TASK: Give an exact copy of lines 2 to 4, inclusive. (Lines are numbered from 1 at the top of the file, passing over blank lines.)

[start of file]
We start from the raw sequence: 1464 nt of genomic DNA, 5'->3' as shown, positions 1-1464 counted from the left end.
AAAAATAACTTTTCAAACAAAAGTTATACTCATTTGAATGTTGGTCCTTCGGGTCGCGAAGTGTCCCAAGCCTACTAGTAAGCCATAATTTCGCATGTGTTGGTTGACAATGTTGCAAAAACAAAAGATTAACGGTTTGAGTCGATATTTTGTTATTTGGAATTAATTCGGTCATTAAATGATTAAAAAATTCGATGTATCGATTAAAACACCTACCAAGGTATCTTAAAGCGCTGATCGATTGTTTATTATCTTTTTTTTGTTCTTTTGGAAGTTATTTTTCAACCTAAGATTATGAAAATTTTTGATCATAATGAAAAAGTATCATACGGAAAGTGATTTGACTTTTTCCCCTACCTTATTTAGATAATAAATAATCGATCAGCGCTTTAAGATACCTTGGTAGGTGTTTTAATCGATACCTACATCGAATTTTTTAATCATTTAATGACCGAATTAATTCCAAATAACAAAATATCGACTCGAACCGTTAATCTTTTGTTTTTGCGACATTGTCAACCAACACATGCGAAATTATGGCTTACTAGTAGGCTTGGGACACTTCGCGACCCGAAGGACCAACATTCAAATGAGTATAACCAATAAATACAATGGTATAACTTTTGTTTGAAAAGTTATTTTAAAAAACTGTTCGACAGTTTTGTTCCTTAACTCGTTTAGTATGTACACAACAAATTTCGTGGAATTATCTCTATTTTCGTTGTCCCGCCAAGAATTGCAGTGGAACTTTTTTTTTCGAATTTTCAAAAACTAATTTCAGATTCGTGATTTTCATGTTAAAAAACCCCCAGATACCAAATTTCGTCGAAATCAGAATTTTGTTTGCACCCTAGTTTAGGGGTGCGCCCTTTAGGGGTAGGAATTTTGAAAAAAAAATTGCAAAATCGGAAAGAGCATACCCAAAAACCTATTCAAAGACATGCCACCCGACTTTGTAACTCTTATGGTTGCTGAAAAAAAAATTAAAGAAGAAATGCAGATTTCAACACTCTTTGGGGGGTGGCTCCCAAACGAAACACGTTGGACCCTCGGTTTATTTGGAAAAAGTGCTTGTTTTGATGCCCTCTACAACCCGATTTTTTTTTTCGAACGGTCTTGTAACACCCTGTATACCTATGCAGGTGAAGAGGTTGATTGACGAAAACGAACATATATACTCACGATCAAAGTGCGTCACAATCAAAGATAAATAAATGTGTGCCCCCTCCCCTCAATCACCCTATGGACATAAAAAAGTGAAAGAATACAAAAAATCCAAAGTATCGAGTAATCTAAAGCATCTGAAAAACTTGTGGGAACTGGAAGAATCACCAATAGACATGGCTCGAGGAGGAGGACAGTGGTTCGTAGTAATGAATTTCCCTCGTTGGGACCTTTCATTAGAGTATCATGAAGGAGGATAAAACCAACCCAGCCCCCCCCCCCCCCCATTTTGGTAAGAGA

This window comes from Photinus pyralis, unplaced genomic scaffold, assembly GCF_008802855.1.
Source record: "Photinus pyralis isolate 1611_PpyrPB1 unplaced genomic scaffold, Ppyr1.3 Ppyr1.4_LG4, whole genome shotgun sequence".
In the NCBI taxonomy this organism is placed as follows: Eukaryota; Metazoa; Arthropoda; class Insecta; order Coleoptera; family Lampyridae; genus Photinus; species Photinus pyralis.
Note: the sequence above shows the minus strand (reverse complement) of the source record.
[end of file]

AAAAATAACTTTTCAAACAAAAGTTATACTCATTTGAATGTTGGTCCTTCGGGTCGCGAAGTGTCCCAAGCCTACTAGTAAGCCATAATTTCGCATGTGTTGGTTGACAATGTTGCAAAAACAAAAGATTAACGGTTTGAGTCGATATTTTGTTATTTGGAATTAATTCGGTCATTAAATGATTAAAAAATTCGATGTATCGATTAAAACACCTACCAAGGTATCTTAAAGCGCTGATCGATTGTTTATTATCTTTTTTTTGTTCTTTTGGAAGTTATTTTTCAACCTAAGATTATGAAAATTTTTGATCATAATGAAAAAGTATCATACGGAAAGTGATTTGACTTTTTCCCCTACCTTATTTAGATAATAAATAATCGATCAGCGCTTTAAGATACCTTGGTAGGTGTTTTAATCGATACCTACATCGAATTTTTTAATCATTTAATGACCGAATTAATTCCAAATAACAAAATATCGACTCGAACCGTTAATCTTTTGTTTTTGCGACATTGTCAACCAACACATGCGAAATTATGGCTTACTAGTAGGCTTGGGACACTTCGCGACCCGAAGGACCAACATTCAAATGAGTATAACCAATAAATACAATGGTATAACTTTTGTTTGAAAAGTTATTTTAAAAAACTGTTCGACAGTTTTGTTCCTTAACTCGTTTAGTATGTACACAACAAATTTCGTGGAATTATCTCTATTTTCGTTGTCCCGCCAAGAATTGCAGTGGAACTTTTTTTTTCGAATTTTCAAAAACTAATTTCAGATTCGTGATTTTCATGTTAAAAAACCCCCAGATACCAAATTTCGTCGAAATCAGAATTTTGTTTGCACCCTAGTTTAGGGGTGCGCCCTTTAGGGGTAGGAATTTTGAAAAAAAAATTGCAAAATCGGAAAGAGCATACCCAAAAACCTATTCAAAGACATGCCACCCGACTTTGTAACTCTTATGGTTGCTGAAAAAAAAATTAAAGAAGAAATGCAGATTTCAACACTCTTTGGGGGGTGGCTCCCAAACGAAACACGTTGGACCCTCGGTTTATTTGGAAAAAGTGCTTGTTTTGATGCCCTCTACAACCCGATTTTTTTTTTCGAACGGTCTTGTAACACCCTGTATACCTATGCAGGTGAAGAGGTTGATTGACGAAAACGAACATATATACTCACGATCAAAGTGCGTCACAATCAAAGATAAATAAATGTGTGCCCCCTCCCCTCAATCACCCTATGGACATAAAAAAGTGAAAGAATACAAAAAATCCAAAGTATCGAGTAATCTAAAGCATCTGAAAAACTTGTGGGAACTGGAAGAATCACCAATAGACATGGCTCGAGGAGGAGGACAGTGGTTCGTAGTAATGAATTTCCCTCGTTGGGACCTTTCATTAGAGTATCATGAAGGAGGATAAAACCAACCCAGCCCCCCCCCCCCCCCATTTTGGTAAGAGA

This window comes from Photinus pyralis, unplaced genomic scaffold, assembly GCF_008802855.1.
Source record: "Photinus pyralis isolate 1611_PpyrPB1 unplaced genomic scaffold, Ppyr1.3 Ppyr1.4_LG4, whole genome shotgun sequence".